In a Belgian field, stood shoulder to shoulder with brothers and adorned with a silver fern, there is a place that will be forever New Zealand.
It is the final destination for one of rugby’s great pilgrimages, one many All Blacks and New Zealanders have taken, and the inscription on the headstone belies the greatness of the person it commemorates.
Rugby gave so much to the First World War; not least the one hundred and thirty international rugby players who are known to have died, but also the scores of players from clubs across the world. One of those was David Gallaher, who on the 4th October 1917 during the Passchendaele offensive, was wounded by a piece of shrapnel, dying later the same day. That the grave of this man should be the site of rugby worship was cemented over ten years earlier. In 1905, Gallaher captained perhaps the greatest ever All Black side on their tour of the British Isles, France and North America, and caused great consternation in the process.
Born in Ramelton, Ireland in 1873, Gallaher’s family emigrated to New Zealand when he was a child and he eventually settled in Auckland. He began playing rugby with Ponsonby RFC, before being selected for the Auckland provincial side.
His rugby was partially put on hold between 1901 and 1902 after he signed up to fight in the Anglo-Boer War in South Africa, where he captained a New Zealand military side that won in a competition against other teams in the British forces.
By the time 1905 came around, the New Zealand RFU had finally managed to secure a financial guarantee that would allow them to send a representative team on tour to Britain. They would name Gallaher as captain for the tour, though some of the players would voice their concern at the captain not having been chosen by the players. This led Gallaher, and his vice-captain Billy Stead to offer their resignations, and although these were rejected by the team manager, the players took a vote anyway. The original selections were ratified with 17 out of 29 votes.
The tour is remembered for several reasons, not least because it was the first tour outside of Australasia undertaken by a representative New Zealand national rugby union side (an earlier tour by New Zealand Natives being a private venture), but also because of the scale of the results, and the tactical innovations that were displayed. The team is also referred to as ‘The Original’ All Blacks, and the magnitude of their results shook the British Isles such that they were the measure of future All Black sides.
Despite establishing New Zealand as a rugby powerhouse, the tour brought with it a lot of criticism. Many people in Britain questioned whether New Zealand were in fact adhering to the principles of amateur rugby as set out by the International Rugby Football Board, pointing to the difference in results, and superior fitness. The New Zealanders highlighted the longer game time they played at home, 45 minutes compared to the British 35, as well as the time they spent preparing on the boat over.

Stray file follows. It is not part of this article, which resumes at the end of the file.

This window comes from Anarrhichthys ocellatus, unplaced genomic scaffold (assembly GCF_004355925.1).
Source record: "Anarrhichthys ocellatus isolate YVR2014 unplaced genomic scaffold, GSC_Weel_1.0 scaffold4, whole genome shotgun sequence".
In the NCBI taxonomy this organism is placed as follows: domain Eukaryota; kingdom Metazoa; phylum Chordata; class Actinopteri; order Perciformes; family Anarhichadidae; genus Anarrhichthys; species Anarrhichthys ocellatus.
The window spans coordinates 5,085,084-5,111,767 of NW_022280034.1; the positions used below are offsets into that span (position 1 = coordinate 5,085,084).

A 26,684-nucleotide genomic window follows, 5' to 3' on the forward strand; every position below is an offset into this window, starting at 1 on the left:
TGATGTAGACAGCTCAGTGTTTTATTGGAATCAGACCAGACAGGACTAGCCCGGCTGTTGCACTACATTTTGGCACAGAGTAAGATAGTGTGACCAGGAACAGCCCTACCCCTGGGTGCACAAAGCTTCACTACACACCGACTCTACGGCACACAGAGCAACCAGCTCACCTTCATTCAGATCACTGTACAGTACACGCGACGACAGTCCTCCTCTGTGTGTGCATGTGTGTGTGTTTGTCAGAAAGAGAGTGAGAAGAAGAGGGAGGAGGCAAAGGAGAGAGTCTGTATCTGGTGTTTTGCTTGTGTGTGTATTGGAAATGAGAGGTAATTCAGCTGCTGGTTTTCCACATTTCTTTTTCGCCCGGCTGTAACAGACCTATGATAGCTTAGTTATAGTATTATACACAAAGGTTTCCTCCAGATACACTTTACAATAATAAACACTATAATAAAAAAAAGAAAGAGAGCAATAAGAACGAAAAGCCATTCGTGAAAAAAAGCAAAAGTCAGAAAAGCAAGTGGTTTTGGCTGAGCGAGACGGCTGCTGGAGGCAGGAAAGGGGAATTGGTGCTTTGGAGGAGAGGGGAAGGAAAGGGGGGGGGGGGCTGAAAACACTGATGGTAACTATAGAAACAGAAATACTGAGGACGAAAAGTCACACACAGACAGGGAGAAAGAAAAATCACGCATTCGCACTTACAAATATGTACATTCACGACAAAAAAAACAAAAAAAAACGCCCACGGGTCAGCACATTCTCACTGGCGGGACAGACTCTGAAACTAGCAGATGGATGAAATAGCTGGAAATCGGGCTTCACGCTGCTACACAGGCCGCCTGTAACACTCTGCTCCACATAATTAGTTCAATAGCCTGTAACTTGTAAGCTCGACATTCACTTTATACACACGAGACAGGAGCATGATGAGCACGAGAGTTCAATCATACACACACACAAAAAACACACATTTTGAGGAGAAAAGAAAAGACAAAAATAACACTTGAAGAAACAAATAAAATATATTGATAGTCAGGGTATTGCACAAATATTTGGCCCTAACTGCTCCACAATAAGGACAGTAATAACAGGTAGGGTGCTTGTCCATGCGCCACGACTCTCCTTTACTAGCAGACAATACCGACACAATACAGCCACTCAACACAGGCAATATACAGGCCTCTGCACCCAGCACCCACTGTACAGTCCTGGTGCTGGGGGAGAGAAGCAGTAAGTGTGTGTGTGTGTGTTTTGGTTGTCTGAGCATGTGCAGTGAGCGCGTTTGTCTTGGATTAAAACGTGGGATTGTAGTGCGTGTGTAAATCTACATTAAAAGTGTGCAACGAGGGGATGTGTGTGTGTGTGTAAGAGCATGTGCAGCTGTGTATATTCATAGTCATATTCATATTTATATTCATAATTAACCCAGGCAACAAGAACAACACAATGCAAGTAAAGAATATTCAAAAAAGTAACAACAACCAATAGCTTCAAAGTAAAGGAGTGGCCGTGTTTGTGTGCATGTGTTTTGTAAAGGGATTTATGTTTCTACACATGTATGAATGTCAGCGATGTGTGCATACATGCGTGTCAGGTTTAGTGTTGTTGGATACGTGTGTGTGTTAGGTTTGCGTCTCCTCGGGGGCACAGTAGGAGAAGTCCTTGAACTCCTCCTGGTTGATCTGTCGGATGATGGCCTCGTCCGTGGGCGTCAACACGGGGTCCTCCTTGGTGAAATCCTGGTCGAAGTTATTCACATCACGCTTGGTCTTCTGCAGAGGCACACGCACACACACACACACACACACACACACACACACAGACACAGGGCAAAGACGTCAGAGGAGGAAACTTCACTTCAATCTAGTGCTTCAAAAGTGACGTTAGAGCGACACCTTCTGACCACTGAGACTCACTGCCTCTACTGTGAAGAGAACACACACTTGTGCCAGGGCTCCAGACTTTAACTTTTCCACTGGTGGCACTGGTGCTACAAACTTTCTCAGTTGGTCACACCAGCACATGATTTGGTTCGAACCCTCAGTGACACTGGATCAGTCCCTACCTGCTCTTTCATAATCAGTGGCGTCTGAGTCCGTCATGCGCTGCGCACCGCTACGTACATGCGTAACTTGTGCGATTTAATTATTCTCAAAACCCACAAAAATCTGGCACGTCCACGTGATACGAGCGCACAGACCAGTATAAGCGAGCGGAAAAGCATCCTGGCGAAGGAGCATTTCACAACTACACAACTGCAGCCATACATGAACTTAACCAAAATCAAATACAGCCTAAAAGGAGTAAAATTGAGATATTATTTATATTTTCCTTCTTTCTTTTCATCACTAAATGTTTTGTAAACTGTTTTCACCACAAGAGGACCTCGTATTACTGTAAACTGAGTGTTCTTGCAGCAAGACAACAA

The more likely reason for the disparity between the teams was the innovation of the touring side, as well as their discipline and organisation - this was described at the time as a scientific approach, and indeed Gallaher and his vice-captain Billy Stead would go on to pen ‘The Complete Rugby Footballer on the New Zealand System’, which highlights the tactical approach that the team brought with them.
One of these innovations was specific positions in the scrum. At this point in the British Isles, it was a first come, first down approach. If you arrived first you would be in the front row, and so on until the scrum was set. New Zealand on the other hand created an advantage by allowing their players to build up experience in a single position within their system. Further to this, they bound in a 2-3-2 formation (against the orthodox 3-2-3 formation of the time), allowing them an advantage in obtaining the loose side in the scrum, as well as focusing their power onto fewer men in front of them (having a bias to one side of the opposition scrum).
They would persist with this formation (despite its inefficiency against Wales) right through to 1928 when on a tour of South Africa they learnt that seven men struggled to compete against eight. Despite switching to the more recognisable 3-4-1 formation of today for the remainder of that South African tour, they quickly reverted to their usual 2-3-2 on their return to New Zealand. The key advantage to their 2-3-2 formation was that it allowed one of the eight forwards to put the ball into the scrum or harass the opposition.
This was by far the greatest cause of consternation for the British press and public, and also the position David Gallaher occupied on the field. Labelled the ‘detached wing forward’, his job was effectively to shield his scrum-half at the scrum. This is where the debate around the position arose; if New Zealand won the ball, he was in front of it, and therefore in an offside position. Even if it was never said out loud, there were murmurs of cheating, and Gallaher was criticised throughout the duration of the tour, despite not being penalised on the field by the referee.
The advantages these tactical innovations afforded New Zealand showed in the score-lines of their matches. Before they played their first test match against Scotland, they had scored 612 points and conceded only 15 against some of England’s leading clubs and counties. They played each of the home nations once, beating Scotland by 12 points to 7 at Inverleith, before going on to beat Ireland at Lansdowne Road and England at Crystal Palace, both by 15 points to 0.